Note that a node may have different thresholds for the PCI based on a particular reason for redirecting traffic. For instance, a node may determine the threshold of acceptability in increasing the path cost. For example, it may be acceptable to increase the path cost by 10 units (or some percentage) in steady state operation, and to increase the path cost by 20 units if a severe congestion is detected or a back pressure message is received from a preferred parent. Other reasons (e.g., type/class, congestion, explicit requests, etc.) may each be associated with a different configured threshold, and such thresholds may be originally configured by a system administrator and distributed to the nodes in the network, e.g., via DIO messages 300.

Moreover, it should be noted that a node may receive a plurality of DAD messages 600. In one case, a node may receive multiple DAD messages for a same data aggregator, and would in this case store the information related to the most optimal path. For example, with reference again to FIG. 7 above, node 22 may also receive a DAD message via node 11, i.e., with the recorded route 31-21-11-22 and with a total path cost=41 (or 20, when the DAG path cost for the aggregator is kept separately). In another case, a node could store information related to a set of different aggregators, and the node may then determine which one or the aggregators to used based on the corresponding DAD messages (e.g., a best cost, or other capabilities, such as types of aggregation performed, which may be carried in “other field” 650). The node may decide to store only the preferred detour to the closest aggregator, or else a list of aggregators for load-balancing the redirected traffic, or for backup aggregators should a preferred aggregator fail, etc.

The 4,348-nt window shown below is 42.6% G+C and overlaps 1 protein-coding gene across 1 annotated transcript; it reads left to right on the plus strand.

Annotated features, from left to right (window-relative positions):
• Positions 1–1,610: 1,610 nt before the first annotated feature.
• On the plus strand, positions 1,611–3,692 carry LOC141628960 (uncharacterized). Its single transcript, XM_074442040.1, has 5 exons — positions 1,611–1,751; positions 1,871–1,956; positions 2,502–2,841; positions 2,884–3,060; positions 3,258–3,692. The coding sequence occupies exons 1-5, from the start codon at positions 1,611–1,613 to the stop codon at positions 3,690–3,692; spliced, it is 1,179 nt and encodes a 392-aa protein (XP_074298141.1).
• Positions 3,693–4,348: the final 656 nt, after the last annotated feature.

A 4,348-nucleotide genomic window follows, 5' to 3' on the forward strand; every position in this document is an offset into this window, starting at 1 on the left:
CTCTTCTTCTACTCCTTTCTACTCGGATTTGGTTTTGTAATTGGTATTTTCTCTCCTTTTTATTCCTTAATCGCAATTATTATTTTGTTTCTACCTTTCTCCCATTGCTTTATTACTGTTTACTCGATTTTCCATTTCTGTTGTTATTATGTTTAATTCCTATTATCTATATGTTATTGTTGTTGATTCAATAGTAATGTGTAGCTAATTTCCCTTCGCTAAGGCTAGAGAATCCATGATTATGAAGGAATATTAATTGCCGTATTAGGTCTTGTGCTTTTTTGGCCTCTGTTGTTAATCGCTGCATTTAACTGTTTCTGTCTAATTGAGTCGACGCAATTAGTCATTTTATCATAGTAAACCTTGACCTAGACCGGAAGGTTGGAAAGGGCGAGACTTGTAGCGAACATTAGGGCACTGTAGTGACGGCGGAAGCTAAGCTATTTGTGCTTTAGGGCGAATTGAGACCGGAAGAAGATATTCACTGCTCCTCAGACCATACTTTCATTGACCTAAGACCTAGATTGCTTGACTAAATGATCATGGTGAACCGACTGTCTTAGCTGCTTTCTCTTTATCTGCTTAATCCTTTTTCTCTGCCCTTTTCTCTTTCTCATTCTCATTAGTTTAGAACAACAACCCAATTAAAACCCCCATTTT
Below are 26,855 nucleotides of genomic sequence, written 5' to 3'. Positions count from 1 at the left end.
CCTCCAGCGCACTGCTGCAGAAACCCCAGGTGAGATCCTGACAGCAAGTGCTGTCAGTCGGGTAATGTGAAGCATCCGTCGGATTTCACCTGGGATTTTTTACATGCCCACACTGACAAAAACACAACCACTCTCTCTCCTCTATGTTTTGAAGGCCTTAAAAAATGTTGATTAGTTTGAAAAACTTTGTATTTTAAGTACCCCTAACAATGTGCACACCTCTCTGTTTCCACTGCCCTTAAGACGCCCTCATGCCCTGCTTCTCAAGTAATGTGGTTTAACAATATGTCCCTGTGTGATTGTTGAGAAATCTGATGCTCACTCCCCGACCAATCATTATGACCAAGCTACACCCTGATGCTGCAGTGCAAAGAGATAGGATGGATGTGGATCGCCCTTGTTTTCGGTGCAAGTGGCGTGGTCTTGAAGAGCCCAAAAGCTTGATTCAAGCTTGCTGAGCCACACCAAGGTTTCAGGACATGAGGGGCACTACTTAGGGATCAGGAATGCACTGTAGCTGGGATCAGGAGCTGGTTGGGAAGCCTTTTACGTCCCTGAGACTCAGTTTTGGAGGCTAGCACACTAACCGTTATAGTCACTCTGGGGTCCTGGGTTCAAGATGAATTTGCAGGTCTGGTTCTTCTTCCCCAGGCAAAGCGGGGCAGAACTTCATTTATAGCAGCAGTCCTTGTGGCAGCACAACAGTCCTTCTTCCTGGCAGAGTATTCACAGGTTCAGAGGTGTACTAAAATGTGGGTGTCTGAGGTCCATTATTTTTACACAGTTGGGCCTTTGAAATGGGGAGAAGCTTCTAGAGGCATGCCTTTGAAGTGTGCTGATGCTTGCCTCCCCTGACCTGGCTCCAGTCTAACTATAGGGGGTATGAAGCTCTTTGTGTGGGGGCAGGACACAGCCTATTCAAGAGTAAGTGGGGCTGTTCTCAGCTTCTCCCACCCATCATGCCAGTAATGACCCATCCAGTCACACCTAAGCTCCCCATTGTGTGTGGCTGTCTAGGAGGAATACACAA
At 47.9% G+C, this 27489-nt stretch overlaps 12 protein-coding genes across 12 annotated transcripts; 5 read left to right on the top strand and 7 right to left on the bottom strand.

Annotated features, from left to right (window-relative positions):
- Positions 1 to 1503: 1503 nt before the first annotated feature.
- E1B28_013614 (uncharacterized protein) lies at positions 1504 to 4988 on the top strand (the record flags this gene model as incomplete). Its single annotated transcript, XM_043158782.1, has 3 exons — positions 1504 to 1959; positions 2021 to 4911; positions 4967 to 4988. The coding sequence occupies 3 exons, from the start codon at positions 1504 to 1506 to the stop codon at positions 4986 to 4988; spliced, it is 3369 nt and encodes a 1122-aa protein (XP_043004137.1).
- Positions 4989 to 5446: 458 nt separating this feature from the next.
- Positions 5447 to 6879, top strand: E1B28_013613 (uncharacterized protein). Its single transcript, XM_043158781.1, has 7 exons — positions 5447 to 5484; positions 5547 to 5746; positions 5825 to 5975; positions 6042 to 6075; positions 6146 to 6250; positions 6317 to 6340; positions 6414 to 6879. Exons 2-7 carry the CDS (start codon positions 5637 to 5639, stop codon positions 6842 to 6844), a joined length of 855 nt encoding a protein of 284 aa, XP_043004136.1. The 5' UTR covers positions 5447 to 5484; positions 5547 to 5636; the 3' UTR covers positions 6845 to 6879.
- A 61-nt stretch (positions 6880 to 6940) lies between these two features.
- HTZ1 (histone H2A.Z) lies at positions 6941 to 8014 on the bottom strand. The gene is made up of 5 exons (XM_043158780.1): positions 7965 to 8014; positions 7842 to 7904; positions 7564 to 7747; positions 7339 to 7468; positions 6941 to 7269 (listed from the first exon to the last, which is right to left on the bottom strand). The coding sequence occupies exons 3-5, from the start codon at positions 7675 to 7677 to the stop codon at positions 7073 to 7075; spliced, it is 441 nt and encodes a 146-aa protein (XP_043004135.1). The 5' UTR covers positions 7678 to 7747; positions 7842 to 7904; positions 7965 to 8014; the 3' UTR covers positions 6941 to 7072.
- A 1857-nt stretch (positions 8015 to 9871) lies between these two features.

In addition to the embodiments described above, the techniques herein may also adaptively modify the timing at which packet transmission from various reporting nodes is initiated through the use of “reporting groups”. In particular, reporting groups provide a data reporting (e.g., meter data collection) methodology that takes into account the topology of a mesh network. In particular, as described herein, the techniques increase the reliability of packet delivery and increase the overall network efficiency by decreasing the collision probability as well as the number of reporting data messages that a system can collect within a given period.

Specifically, according to one or more embodiments of the disclosure, a node (e.g., root node) may determine a topology of a plurality of reporting nodes (e.g., sensors/meters) within a DAG 410, as shown in FIG. 4, in a computer network. The reporting nodes may then be assigned to one of a plurality of reporting groups, in particular, based on the location of data aggregators as described below, where reporting nodes are allowed to report only during designated time windows corresponding to their assigned reporting group. The reporting nodes may then be informed of at least their own assignment to a particular reporting group.

Notably, the number of reporting groups N, may be chosen by a network administrator and/or based dynamically in response to network conditions. For example, if the network 100 is relatively cooperative (i.e., few collisions, little interference, etc.) as determined by various network statistic monitoring techniques (e.g., monitoring packet loss, etc.), then the number N of reporting groups may be kept low or even decreased. Alternatively, at the other extreme where the reporting nodes are particularly contentious (i.e., many collisions, much interference, etc.), then the number of reporting groups may be increased.